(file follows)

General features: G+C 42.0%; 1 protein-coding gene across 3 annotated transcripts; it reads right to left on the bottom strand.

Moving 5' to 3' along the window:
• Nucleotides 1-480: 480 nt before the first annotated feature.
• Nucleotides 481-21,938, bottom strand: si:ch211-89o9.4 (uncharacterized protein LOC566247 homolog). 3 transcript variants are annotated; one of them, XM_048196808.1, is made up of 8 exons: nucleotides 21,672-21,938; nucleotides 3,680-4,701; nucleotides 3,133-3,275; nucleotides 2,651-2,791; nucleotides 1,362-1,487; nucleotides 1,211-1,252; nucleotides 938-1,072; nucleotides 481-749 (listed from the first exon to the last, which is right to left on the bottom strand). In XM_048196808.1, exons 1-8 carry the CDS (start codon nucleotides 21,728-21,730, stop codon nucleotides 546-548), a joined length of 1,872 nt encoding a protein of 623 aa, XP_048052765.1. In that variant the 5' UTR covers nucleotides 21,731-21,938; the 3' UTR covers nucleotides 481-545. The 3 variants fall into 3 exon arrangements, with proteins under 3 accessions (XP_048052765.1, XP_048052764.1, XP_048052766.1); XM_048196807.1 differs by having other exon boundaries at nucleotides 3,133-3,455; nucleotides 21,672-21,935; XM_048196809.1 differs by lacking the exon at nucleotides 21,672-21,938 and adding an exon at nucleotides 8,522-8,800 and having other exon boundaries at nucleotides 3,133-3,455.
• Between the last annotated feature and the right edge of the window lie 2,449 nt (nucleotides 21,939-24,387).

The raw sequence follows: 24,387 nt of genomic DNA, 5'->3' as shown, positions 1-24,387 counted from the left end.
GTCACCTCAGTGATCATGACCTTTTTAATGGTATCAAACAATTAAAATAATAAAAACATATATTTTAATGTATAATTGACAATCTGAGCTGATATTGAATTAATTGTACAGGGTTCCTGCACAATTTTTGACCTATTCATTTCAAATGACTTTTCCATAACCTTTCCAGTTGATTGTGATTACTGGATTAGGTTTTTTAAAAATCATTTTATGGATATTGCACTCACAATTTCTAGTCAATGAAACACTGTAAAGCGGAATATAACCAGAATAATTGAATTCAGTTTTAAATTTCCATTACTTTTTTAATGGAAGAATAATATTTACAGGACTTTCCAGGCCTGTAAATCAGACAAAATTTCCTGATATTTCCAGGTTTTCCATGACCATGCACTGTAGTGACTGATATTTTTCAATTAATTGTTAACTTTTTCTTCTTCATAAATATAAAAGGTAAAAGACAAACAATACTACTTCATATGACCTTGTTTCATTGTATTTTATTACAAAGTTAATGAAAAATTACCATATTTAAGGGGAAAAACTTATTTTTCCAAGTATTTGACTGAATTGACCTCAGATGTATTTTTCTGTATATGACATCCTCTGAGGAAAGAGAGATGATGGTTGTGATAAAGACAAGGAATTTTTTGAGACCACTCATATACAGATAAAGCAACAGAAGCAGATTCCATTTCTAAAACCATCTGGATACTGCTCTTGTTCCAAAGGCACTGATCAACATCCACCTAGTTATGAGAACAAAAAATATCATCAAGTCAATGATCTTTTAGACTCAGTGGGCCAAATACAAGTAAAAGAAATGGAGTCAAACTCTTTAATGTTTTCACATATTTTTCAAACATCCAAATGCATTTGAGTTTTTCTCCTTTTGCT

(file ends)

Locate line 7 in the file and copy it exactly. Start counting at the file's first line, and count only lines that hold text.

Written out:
GTCACCTCAGTGATCATGACCTTTTTAATGGTATCAAACAATTAAAATAATAAAAACATATATTTTAATGTATAATTGACAATCTGAGCTGATATTGAATTAATTGTACAGGGTTCCTGCACAATTTTTGACCTATTCATTTCAAATGACTTTTCCATAACCTTTCCAGTTGATTGTGATTACTGGATTAGGTTTTTTAAAAATCATTTTATGGATATTGCACTCACAATTTCTAGTCAATGAAACACTGTAAAGCGGAATATAACCAGAATAATTGAATTCAGTTTTAAATTTCCATTACTTTTTTAATGGAAGAATAATATTTACAGGACTTTCCAGGCCTGTAAATCAGACAAAATTTCCTGATATTTCCAGGTTTTCCATGACCATGCACTGTAGTGACTGATATTTTTCAATTAATTGTTAACTTTTTCTTCTTCATAAATATAAAAGGTAAAAGACAAACAATACTACTTCATATGACCTTGTTTCATTGTATTTTATTACAAAGTTAATGAAAAATTACCATATTTAAGGGGAAAAACTTATTTTTCCAAGTATTTGACTGAATTGACCTCAGATGTATTTTTCTGTATATGACATCCTCTGAGGAAAGAGAGATGATGGTTGTGATAAAGACAAGGAATTTTTTGAGACCACTCATATACAGATAAAGCAACAGAAGCAGATTCCATTTCTAAAACCATCTGGATACTGCTCTTGTTCCAAAGGCACTGATCAACATCCACCTAGTTATGAGAACAAAAAATATCATCAAGTCAATGATCTTTTAGACTCAGTGGGCCAAATACAAGTAAAAGAAATGGAGTCAAACTCTTTAATGTTTTCACATATTTTTCAAACATCCAAATGCATTTGAGTTTTTCTCCTTTTGCT